HELENA — The Montana House has given initial approval to a bill that would provide compensation for people who have been wrongly convicted and imprisoned.
House Bill 92, sponsored by Democratic Rep. Kathy Kelker of Billings, passed 93-7 in a preliminary vote Thursday.
“The purpose of this bill is twofold: It’s to protect Montana from having to pay millions of dollars in court settlements – that’s always a possibility – and to do the right thing for innocent persons who have unjustly lost their freedom, families, jobs and reputations,” said Kelker.
The bill was requested by the Law and Justice Interim Committee last year. It would apply to people who are found not guilty after a retrial, have the criminal charges against them dismissed or receive a pardon on the grounds that they were innocent. It would set up a procedure for those people to have their convictions expunged and to receive damages from the state.
Exonerated people could claim $60,000 for every year they were wrongly imprisoned, plus $25,000 per year for time spent on parole or probation or as a registered sexual or violent offender. They could also receive additional support, such as housing assistance, tuition assistance or medical insurance.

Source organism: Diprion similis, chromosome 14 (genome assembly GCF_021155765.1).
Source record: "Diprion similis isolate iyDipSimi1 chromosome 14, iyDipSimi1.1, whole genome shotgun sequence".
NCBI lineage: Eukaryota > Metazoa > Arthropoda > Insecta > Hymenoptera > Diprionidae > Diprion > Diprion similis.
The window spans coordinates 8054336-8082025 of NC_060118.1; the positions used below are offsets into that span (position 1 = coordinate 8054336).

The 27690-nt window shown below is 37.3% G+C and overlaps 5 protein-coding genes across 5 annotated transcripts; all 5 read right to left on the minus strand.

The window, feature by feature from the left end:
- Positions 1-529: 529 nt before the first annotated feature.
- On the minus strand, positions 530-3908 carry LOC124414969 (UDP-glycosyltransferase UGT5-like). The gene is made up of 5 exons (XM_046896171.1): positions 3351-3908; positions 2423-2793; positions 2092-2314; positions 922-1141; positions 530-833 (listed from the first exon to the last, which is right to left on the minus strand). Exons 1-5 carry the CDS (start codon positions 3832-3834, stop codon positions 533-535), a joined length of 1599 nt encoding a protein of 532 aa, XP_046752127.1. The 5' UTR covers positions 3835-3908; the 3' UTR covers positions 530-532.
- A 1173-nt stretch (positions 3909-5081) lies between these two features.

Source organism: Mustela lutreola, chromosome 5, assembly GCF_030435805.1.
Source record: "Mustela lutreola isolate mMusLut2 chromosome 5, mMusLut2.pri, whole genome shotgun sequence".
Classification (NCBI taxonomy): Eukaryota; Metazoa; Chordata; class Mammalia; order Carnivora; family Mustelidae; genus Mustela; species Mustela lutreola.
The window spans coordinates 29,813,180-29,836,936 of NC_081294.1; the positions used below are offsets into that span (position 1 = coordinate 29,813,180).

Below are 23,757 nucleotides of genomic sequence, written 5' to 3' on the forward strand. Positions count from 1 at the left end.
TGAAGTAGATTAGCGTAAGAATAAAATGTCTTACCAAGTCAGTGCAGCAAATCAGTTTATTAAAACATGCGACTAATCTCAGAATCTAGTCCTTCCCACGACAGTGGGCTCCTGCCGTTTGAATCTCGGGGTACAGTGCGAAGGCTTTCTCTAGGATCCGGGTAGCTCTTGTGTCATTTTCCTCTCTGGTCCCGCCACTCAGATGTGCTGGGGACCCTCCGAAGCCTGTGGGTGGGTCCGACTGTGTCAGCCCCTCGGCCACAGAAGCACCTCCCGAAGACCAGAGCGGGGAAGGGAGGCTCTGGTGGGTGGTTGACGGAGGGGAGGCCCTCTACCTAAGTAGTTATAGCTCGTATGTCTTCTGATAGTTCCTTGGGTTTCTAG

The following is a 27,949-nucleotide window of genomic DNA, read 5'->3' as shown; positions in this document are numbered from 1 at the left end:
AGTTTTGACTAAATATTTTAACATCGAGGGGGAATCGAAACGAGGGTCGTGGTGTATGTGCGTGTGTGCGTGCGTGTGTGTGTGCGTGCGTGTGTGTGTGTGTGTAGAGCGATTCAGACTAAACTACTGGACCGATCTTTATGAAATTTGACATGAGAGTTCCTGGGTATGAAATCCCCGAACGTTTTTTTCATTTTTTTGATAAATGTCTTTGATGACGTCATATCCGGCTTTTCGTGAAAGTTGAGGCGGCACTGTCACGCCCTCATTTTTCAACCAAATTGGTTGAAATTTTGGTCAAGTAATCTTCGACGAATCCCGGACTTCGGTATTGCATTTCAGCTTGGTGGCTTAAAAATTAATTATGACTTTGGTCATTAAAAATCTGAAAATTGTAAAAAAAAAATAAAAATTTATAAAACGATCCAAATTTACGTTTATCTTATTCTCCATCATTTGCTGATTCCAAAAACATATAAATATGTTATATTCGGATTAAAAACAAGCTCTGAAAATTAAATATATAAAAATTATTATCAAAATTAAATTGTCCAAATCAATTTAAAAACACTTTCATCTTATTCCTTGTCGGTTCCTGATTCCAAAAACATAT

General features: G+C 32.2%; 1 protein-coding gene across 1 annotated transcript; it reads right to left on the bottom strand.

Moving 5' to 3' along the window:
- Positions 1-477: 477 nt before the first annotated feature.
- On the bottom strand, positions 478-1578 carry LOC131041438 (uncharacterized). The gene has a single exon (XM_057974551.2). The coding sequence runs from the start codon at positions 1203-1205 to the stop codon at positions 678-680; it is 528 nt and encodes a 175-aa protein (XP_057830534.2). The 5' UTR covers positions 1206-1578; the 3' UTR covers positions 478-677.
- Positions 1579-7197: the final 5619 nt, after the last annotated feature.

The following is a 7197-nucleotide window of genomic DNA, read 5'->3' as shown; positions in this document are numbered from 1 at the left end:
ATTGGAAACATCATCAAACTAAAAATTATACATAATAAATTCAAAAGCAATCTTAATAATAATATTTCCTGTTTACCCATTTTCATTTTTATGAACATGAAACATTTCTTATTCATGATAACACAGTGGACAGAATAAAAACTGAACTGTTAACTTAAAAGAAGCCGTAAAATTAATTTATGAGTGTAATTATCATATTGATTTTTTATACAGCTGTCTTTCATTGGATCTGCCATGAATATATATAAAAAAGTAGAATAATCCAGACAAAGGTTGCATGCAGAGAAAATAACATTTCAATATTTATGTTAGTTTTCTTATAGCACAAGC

If someone who claims this compensation later sues the state and wins or reaches a settlement agreement, they would be required to repay the money they received under this program, except for their attorney fees.
Some lawmakers, like Republican Rep. Jedediah Hinkle of Belgrade, voted for HB 92 despite having concerns about that provision. Hinkle had supported an amendment to remove the exception for attorney fees, which failed in the House Judiciary Committee.
“The reason why I supported the bill and others supported the bill is because we do believe for an individual in this type of situation, whose life has been ruined, they do need to be compensated and made whole,” he said. “However, the amendments were made to somehow try and protect the taxpayer in this.”
But Rep. Barry Usher, a Republican from Billings, said a number of other states have adopted similar laws, and only about 10% of exonerated people ended up suing the state after receiving compensation. He argued the state would end up paying more through lawsuits if they didn’t set up a program like this.
“That lawsuit could have taken ten years – for that person that we wrongfully convicted and put in our prisons, it could take them ten years to get that money,” said Usher. “They have no skills, they don’t have a family like all their friends have – we took all that away from them by wrongly convicting them. What the intent of this is, is to get money in their pocket so they can go to school, so they can create a new career, they’re not going to be a ward of the state.”
HB 92 was reassigned to the House Appropriations Committee because of its fiscal impact. If the committee approves the bill, it will return for a final vote on the House floor before going to the Senate.